Senior Cambodian Mine
Action Center officials maintained Wednesday that the demining agency has not misused any donor funds, though they refused to make public a financial audit allegedly proving a clean slate.
The audit, which covered 1997 and 1998, was released to CMAC Monday and is the second examination of the agency’s finances. It has been released to some donors, but CMAC Chairman Ieng Mouly said an agreement between the agency and the auditors, KPMG, prevents it from being released publicly.
A similar audit released in July found widespread mismanagement and misallocation of the Cambodian government’s contribution to CMAC. That pushed donors to demand an examination of their aid amid allegations of fraud and embezzlement by agency officials. Donor money accounts for more than 90 percent of CMAC’s budget.
Though the donor audit found no evidence of fraud, it cited more than 100 examples of mismanagement of CMAC supplies, vehicles and recruitment practices. In a prepared statement, CMAC Director General Khem Sophoan questioned the audit’s criticisms, saying they “do not seem to add up with the audit’s general conclusions.”
But neither Khem Sophoan nor Ieng Mouly denied mismanagement inside the agency could have been bad enough to prevent auditors—who had to rely on CMAC officials for information—from getting an accurate picture of the use of donor funds.
The agency has, however, been making efforts toward reform after several donors suspended their CMAC funding as more information about CMAC’s financial reporting troubles became public.
Former CMAC director-general Sam Sotha was fired in August and two other senior CMAC officials were reassigned. The agency also has overhauled its financial computer systems and created a reform committee to outline how CMAC should operate in the future.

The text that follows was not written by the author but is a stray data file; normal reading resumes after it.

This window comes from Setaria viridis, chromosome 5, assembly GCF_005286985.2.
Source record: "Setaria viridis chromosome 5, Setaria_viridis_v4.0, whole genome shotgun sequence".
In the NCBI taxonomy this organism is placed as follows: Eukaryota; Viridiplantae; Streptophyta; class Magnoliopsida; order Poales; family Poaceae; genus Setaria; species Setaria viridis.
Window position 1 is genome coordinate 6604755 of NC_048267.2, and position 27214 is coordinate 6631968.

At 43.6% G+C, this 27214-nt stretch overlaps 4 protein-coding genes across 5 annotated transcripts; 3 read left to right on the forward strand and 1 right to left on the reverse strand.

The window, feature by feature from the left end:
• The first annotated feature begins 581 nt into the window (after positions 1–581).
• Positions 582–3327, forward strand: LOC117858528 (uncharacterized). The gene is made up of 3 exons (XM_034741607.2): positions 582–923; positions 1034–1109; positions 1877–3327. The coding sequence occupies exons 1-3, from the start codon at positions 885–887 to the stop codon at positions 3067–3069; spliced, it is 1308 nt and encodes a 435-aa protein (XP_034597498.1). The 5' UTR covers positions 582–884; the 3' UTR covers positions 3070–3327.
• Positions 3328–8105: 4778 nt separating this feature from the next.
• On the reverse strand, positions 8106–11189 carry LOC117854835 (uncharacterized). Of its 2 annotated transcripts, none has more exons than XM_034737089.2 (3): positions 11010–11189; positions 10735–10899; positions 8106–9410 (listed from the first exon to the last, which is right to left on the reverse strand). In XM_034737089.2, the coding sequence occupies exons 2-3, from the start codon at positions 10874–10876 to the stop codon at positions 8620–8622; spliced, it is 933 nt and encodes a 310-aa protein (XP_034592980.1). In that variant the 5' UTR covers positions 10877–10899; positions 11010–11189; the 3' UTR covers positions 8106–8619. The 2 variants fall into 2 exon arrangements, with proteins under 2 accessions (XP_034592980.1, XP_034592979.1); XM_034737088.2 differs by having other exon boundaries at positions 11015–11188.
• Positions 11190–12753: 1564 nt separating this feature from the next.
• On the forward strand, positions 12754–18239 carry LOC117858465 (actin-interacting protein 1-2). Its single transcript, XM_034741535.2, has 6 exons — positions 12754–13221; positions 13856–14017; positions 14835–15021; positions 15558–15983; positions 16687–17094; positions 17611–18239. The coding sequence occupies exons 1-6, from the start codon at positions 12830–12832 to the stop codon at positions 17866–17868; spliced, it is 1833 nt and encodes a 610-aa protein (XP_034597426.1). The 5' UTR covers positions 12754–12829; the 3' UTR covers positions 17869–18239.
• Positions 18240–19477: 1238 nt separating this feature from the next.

Ieng Mouly said the agency and the government are continuing to investigate allegations that land in Kampot province was demined for former Khmer Rouge commander Chhouk Rin.
He also said that two people who admitted taking $75,000 of CMAC’s government funds have agreed to give the money back and currently are negotiating with the Ministry of Finance how that money should be returned. But Ieng Mouly said he did not know if the two would face criminal prosecution—one of the requirements made by the donor community for CMAC officials found guilty of fraud.
Without the resumption of donor aid, CMAC—which requires $800,000 monthly to operate—will run out of money at the end of October and already is experiencing logistical problems, according to Richard Warren, the donor community’s top adviser to the agency. But Warren said despite dwindling finances, CMAC still is able to effectively demine parts of Cambodia.
Ieng Mouly said Wednesday he has not yet heard from donors whether they will resume funding. Already, $1 million from the US has been lost. That money instead will go to The Halo Trust, one of Cambodia’s other demining agencies.